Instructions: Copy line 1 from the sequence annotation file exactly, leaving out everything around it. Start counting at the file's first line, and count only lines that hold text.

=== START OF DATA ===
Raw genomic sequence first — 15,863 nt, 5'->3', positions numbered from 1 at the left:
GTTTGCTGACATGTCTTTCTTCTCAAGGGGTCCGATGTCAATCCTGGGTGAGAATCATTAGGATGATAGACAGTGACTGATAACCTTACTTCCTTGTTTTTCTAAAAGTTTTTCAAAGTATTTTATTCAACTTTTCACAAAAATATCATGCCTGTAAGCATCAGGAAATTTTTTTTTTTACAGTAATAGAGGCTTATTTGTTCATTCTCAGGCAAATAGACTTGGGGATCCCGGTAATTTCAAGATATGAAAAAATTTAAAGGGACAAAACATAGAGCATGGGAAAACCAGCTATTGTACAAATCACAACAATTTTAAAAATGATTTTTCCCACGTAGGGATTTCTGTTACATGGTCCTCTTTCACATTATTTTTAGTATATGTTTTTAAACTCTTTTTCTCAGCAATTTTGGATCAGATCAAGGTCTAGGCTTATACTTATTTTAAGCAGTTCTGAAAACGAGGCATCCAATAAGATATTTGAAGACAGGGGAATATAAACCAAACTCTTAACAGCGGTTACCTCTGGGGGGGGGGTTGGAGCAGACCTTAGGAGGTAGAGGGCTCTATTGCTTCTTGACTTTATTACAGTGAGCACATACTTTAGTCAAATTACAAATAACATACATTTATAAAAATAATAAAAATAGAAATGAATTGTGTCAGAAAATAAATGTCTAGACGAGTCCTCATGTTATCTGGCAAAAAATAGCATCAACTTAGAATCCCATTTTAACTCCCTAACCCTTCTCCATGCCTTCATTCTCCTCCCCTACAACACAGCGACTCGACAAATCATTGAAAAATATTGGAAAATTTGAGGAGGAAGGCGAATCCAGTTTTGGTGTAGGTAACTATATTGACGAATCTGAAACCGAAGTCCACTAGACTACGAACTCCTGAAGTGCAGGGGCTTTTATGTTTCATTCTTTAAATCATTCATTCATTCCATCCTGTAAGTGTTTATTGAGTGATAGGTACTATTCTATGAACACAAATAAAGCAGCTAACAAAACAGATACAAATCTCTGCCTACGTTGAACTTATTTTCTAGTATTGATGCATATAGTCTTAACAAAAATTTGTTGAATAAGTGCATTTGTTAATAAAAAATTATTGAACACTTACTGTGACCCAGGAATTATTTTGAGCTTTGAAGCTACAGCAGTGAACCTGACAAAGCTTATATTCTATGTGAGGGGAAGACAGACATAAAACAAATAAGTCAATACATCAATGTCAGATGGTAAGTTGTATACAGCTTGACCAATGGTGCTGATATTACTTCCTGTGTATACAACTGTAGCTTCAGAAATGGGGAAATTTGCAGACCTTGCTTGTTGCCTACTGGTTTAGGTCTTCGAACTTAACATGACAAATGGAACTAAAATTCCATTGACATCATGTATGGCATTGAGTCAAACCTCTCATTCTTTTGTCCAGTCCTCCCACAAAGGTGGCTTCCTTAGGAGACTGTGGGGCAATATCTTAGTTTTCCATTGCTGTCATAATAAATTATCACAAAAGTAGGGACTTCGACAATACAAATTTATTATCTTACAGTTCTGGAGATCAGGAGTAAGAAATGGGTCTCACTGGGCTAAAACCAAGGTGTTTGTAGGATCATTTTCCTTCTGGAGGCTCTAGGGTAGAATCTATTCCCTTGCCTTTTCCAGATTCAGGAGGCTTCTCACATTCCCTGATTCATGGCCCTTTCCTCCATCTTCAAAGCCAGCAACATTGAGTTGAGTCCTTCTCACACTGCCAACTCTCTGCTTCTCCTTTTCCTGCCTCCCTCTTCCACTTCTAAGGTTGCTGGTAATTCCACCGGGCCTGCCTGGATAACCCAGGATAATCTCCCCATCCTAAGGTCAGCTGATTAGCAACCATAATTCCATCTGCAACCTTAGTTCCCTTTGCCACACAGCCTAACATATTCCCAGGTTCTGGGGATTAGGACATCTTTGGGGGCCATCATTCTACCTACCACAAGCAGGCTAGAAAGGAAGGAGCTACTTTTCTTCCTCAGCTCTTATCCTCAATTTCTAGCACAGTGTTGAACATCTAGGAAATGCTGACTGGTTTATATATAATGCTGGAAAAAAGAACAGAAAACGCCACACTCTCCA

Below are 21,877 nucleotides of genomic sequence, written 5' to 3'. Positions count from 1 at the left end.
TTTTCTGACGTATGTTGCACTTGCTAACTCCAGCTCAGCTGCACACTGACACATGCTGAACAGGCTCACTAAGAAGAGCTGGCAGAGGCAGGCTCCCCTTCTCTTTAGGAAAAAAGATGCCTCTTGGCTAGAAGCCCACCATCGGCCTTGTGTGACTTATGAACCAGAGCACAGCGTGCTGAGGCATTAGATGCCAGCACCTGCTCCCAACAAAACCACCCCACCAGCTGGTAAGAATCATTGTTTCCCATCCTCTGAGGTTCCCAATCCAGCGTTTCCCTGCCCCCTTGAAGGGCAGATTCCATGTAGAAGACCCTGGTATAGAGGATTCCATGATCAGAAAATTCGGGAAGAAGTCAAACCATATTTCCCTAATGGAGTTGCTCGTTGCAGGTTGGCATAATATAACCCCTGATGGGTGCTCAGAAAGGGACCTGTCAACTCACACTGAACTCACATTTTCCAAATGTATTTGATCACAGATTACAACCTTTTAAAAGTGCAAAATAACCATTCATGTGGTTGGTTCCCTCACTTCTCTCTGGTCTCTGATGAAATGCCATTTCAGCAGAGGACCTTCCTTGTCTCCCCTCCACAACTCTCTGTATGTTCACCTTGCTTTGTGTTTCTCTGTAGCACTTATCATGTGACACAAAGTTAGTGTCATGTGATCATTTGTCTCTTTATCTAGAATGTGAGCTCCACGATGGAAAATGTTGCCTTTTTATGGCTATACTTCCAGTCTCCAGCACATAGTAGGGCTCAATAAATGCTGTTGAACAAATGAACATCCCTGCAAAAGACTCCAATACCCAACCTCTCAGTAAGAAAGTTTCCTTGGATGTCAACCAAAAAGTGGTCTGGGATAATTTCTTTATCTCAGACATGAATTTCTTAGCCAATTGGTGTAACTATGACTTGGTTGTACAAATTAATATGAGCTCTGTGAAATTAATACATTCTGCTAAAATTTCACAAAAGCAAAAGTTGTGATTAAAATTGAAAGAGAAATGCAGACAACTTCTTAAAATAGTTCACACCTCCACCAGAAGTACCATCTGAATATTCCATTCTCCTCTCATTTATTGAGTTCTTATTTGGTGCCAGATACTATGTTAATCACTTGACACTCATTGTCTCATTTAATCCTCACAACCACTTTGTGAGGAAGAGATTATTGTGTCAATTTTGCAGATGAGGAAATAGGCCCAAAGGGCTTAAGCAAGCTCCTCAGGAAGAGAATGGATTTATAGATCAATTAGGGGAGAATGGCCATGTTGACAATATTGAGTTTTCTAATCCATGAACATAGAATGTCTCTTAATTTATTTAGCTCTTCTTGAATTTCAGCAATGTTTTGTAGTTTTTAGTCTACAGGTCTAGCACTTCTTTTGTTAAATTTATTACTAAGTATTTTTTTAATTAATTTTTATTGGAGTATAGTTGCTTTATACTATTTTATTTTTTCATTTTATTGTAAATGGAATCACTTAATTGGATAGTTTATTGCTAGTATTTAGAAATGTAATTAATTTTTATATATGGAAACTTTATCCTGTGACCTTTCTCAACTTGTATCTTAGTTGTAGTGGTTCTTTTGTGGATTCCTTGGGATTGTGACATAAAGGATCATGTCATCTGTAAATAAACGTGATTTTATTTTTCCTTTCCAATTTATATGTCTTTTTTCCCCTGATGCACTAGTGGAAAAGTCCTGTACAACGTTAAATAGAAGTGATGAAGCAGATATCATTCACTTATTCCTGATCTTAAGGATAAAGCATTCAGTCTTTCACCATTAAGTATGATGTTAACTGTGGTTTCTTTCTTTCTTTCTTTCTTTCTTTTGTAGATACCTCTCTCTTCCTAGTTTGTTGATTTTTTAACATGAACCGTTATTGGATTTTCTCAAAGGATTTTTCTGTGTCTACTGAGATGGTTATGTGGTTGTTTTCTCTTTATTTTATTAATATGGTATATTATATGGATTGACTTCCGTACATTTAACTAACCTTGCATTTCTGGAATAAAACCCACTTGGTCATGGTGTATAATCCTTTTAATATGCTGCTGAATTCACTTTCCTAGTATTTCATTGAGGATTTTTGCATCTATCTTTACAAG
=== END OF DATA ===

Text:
Raw genomic sequence first — 15,863 nt, 5'->3', positions numbered from 1 at the left: